Pregnancy and epilepsy, all you need to know

Pregnancy and epilepsy, all you need to know

Pregnancy rarely negatively affects seizures. But for a safer gestation it is necessary to keep in mind some fundamental precautions

There are no doubts. For women with epilepsy, having a baby can be more complex. But thanks to advances in science today in the vast majority of cases there are no problems and well over 90 percent of women with epilepsy have a successful pregnancy.

As if that were not enough, pregnancy only rarely negatively affects the frequency of seizures, indeed 20-30 percent of women with epilepsy will have an improvement in frequency during gestation. Furthermore, the likelihood that children of parents with epilepsy will inherit the disease is very low, just above the average, about 4-6 percent more than in the general population.

"If epilepsy – explains Barbara Mostacci, Head of the Epilepsy and Gender Commission of the Italian League Against Epilepsy – LICE – is a condition that still presents many problems from a diagnostic and social point of view, when it comes to women who want to become mothers , the difficulties increase. A slightly increased risk of complications and malformations, coupled with social stigma and psychological factors have long prevented women with epilepsy from becoming a mother. But epilepsy is not a reason to give up pregnancy, which indeed can be brought to a happy conclusion by taking care to take some precautions ".

Planning the sweet expectation

It is important that, together with the specialists who follow her, the woman plans the pregnancy. In fact, a slight increase in the risk of congenital defects has been observed in babies exposed during the first trimester of pregnancy to some antiepileptic drugs, especially if taken at high doses. However, it must be said that by planning gestation it is possible to reduce the malformative risk.

In fact, if it is almost never possible to stop the use of antiepileptic drugs in view of pregnancy, given that the risk of seizures is greater than that related to drugs, some therapeutic strategies can minimize the risk of fetal malformations while ensuring good control of the crisis in the mother.

What to do? Having said that it is always necessary to define the situation on a case-by-case basis, it is useful, when possible, to resort to a single antiepileptic drug, chosen from among those at lower risk, at the minimum effective dose. It is also very important, as for other women, to supplement with folic acid at least 2-3 months before conception and during the first trimester of pregnancy. Therefore, planning the pregnancy carefully and consulting your epilepticologist for a possible modification of the dosage or type of drugs, becomes essential before conception. Then, once the pregnancy has begun, the safest solution is to continue the current therapy. In any case, the treating epilepticologist will evaluate the risks and benefits of any decision.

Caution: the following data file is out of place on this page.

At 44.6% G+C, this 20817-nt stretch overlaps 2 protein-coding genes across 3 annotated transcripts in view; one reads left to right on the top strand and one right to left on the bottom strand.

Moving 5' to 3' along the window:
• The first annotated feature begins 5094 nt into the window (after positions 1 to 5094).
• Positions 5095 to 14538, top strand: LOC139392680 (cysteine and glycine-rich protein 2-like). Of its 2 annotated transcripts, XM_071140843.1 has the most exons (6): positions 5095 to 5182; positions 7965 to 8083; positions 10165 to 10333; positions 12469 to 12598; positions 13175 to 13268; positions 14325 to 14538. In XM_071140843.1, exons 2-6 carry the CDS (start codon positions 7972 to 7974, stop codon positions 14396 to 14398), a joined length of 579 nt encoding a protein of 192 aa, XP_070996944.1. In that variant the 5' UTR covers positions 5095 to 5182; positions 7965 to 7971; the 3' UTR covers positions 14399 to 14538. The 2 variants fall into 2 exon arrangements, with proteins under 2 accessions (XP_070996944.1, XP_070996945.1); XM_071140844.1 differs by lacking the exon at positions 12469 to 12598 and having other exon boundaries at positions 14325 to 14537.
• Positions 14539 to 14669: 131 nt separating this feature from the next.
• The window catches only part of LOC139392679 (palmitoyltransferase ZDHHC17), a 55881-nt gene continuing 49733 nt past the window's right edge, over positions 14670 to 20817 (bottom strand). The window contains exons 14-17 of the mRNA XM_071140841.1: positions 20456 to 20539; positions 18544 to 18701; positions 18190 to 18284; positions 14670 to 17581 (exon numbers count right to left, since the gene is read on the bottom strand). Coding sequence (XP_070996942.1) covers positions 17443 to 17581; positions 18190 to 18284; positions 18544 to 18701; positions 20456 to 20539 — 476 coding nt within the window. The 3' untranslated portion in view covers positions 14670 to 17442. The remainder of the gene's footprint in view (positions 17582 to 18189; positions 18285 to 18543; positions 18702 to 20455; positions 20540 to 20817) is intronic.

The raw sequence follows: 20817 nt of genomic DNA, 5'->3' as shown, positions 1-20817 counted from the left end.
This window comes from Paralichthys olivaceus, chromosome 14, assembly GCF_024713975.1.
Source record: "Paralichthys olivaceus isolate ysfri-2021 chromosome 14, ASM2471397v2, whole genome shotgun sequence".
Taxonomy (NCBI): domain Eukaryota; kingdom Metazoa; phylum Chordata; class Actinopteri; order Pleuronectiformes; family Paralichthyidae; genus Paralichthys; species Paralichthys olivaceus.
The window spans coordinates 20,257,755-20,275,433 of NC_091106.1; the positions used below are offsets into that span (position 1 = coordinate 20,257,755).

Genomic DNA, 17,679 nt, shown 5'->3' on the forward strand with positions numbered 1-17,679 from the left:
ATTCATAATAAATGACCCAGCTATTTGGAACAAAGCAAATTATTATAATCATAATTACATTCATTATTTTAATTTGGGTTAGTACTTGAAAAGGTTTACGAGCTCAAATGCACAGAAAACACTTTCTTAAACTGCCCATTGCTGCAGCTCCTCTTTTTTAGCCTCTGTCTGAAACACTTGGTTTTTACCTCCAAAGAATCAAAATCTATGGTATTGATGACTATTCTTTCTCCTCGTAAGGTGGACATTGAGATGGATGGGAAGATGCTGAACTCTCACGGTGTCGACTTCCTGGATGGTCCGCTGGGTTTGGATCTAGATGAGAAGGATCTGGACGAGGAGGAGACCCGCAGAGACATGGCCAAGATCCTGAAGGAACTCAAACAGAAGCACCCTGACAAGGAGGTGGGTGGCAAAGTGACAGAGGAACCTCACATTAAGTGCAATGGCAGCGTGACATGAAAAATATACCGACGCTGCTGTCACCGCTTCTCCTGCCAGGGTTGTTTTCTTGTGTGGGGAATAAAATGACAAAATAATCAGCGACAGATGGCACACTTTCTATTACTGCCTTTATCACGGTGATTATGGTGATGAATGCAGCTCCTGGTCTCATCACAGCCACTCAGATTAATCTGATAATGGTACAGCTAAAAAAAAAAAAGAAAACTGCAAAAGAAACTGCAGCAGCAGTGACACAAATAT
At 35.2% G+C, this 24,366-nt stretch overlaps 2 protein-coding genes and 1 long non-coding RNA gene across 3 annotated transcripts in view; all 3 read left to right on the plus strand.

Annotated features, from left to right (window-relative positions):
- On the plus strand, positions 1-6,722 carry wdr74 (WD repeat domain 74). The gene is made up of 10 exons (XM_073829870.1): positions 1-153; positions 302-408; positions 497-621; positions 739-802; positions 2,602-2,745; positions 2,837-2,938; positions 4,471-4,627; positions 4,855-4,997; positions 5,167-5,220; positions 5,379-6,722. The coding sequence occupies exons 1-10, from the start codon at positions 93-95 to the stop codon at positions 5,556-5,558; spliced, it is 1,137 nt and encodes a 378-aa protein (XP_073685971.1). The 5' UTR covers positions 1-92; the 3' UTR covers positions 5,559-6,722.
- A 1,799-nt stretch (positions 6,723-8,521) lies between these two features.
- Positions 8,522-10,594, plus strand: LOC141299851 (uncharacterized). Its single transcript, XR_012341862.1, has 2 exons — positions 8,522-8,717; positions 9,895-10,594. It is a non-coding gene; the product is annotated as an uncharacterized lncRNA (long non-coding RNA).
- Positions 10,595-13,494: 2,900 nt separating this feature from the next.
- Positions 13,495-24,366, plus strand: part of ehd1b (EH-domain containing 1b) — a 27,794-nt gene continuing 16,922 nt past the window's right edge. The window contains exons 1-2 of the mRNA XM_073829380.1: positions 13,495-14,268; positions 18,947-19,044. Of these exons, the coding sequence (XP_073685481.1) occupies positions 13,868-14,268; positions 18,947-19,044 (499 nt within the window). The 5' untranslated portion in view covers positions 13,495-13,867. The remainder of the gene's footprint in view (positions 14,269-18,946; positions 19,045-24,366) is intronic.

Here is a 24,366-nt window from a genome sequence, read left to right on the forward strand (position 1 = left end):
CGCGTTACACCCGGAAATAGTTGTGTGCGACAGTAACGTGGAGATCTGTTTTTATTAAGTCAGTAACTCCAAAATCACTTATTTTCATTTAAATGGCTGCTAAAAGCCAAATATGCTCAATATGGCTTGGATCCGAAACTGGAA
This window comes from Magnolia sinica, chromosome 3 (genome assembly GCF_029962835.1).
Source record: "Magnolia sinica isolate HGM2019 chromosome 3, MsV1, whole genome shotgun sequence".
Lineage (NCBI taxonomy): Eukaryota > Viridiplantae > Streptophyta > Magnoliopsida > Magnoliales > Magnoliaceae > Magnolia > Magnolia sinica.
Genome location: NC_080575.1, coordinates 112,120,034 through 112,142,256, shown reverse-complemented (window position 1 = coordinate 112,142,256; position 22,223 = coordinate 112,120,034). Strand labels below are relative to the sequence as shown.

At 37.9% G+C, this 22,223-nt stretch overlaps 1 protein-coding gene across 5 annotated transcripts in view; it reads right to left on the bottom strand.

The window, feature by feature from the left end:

The suspension of drugs when pregnancy has already begun generally does not offer advantages, on the contrary, an abrupt interruption must in any case be avoided because it is extremely dangerous. Furthermore, during pregnancy, regular monitoring of the therapy and dosages of the drugs taken must be carried out: some antiepileptics, in fact, undergo a modification of their metabolism during pregnancy and, for the same dose taken, they can be reduced in the blood, exposing the patient at additional risks of presenting crises. The specialist will then evaluate a possible increase in the dose to be taken.

At the time of birth and after childbirth

Childbirth can be carried out naturally in most cases, possibly resorting to epidural analgesia, which is recommended. In fact, a caesarean section is used only in cases where the frequency and characteristics of the mother's crises are such as to prevent her from collaborating during labor or for gynecological reasons.

After pregnancy, the treating specialist will establish any new drug dosages, restoring the doses taken before pregnancy. Breastfeeding retains its important benefits in the babies of women taking antiepileptic drugs.

There are rare cases of acute side effects from drug exposure in breast milk, particularly sleepiness and difficulty latching onto the breast. Only in these cases is it recommended to switch to mixed breastfeeding and, only if the problem persists, to artificial breastfeeding. Since sleep deprivation is an important risk factor for crises, during the postnatal period it is very important to ensure that family members help with the night breastfeeding of the baby, which allows them to rest.

Using a breast pump to keep your milk in the fridge for the night feed, which can then be managed by your partner, can be a good strategy. It is also useful to have help during the day to be able to afford a few naps. Finally, it may be prudent, especially in women who are not free from seizures, to implement some precautions in the care of the child, which protects him from risks in the event of a mother's crisis, for example bathing in the presence of another adult, preferring the wheelchair to the sash, do not share the bed.

Read also

  • Folic acid: why it is important to take it during pregnancy and in which foods it is contained
  • World Epilepsy Day, on the hunt for new treatments
  • Covid-19, vaccines and pregnancy: what you need to know
  • Folic acid: why it is important and how to integrate it correctly
  • Sports during and after pregnancy: the study that (finally) "clears customs"

Tag: Pregnancy Degenerative diseases

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